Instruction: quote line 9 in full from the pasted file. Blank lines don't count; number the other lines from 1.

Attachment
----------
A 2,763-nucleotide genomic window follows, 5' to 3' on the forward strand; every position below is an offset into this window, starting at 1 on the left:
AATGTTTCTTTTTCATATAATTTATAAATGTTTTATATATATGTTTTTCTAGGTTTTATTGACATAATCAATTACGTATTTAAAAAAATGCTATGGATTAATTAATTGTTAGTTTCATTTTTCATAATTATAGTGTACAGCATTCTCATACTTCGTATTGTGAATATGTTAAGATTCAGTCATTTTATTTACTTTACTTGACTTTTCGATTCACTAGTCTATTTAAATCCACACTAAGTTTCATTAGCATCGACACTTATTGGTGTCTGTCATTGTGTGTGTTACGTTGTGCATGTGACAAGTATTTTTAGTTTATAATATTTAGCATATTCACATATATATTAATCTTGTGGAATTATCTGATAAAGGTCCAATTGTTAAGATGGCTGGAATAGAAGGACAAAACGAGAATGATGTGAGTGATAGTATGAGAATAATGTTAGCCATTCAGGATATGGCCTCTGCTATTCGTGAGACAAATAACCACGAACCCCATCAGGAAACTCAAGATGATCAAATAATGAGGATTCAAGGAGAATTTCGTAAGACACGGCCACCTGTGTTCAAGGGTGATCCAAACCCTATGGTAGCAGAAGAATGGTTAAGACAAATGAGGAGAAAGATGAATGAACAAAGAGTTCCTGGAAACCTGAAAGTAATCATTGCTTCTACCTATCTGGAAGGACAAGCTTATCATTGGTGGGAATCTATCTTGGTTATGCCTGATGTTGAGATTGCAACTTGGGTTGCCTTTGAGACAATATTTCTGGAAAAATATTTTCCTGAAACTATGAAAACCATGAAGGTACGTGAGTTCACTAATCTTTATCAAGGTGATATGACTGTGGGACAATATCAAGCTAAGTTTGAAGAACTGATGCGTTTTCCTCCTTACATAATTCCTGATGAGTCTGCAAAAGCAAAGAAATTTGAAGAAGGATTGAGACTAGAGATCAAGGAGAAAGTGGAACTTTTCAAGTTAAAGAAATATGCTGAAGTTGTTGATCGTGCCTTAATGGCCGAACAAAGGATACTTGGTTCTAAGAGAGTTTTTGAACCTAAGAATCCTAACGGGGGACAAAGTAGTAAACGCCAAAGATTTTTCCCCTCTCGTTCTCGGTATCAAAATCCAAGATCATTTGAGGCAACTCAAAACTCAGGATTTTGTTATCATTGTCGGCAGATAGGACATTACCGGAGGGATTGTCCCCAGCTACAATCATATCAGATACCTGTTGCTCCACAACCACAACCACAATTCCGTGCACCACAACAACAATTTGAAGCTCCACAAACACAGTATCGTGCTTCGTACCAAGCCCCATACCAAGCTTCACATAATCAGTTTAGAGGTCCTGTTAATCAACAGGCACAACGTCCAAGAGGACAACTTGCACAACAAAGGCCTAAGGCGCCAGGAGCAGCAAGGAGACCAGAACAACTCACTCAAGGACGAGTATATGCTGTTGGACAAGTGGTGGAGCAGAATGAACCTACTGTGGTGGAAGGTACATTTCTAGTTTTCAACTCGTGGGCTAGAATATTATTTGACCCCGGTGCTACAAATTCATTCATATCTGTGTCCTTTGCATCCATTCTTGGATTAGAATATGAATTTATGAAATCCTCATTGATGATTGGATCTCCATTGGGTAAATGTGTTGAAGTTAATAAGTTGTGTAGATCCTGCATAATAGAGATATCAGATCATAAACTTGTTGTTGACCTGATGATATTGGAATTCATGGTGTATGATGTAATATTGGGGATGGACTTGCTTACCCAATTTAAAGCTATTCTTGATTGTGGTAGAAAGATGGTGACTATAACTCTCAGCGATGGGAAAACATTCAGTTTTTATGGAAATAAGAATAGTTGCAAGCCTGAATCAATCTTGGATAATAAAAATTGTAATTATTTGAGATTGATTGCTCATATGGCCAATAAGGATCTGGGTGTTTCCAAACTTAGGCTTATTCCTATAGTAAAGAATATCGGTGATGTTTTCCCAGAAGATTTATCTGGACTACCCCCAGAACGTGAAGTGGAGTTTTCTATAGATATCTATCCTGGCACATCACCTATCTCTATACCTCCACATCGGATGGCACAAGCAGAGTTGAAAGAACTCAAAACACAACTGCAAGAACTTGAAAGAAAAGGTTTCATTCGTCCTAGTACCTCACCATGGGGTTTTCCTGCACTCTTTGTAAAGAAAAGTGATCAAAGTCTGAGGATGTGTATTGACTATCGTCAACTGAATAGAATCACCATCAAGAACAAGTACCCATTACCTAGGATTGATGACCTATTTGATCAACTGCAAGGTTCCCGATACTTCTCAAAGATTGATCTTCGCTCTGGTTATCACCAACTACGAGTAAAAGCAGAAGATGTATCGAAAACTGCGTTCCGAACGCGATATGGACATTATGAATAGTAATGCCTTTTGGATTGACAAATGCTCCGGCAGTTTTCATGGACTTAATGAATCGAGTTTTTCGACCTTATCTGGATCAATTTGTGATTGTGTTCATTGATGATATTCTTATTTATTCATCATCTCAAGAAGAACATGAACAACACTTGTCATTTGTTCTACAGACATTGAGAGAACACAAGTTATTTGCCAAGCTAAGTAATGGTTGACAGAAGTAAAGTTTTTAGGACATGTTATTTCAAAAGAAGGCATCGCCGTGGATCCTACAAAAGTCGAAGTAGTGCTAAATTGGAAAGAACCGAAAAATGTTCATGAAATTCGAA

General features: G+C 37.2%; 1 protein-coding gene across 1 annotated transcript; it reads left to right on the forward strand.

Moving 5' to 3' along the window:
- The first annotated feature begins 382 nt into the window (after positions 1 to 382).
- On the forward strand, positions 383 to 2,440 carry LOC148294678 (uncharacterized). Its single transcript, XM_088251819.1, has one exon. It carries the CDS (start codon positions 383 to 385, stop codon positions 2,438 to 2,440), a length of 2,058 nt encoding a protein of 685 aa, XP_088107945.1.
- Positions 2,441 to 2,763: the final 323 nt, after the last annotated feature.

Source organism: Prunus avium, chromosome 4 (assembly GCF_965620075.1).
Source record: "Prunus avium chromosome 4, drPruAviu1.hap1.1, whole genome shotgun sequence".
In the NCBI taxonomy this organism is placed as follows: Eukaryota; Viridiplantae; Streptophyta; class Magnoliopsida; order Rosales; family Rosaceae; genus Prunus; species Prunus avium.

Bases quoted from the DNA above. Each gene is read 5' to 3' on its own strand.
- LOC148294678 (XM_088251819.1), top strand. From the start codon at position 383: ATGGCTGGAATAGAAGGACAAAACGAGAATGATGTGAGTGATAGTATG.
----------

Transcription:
Source record: "Prunus avium chromosome 4, drPruAviu1.hap1.1, whole genome shotgun sequence".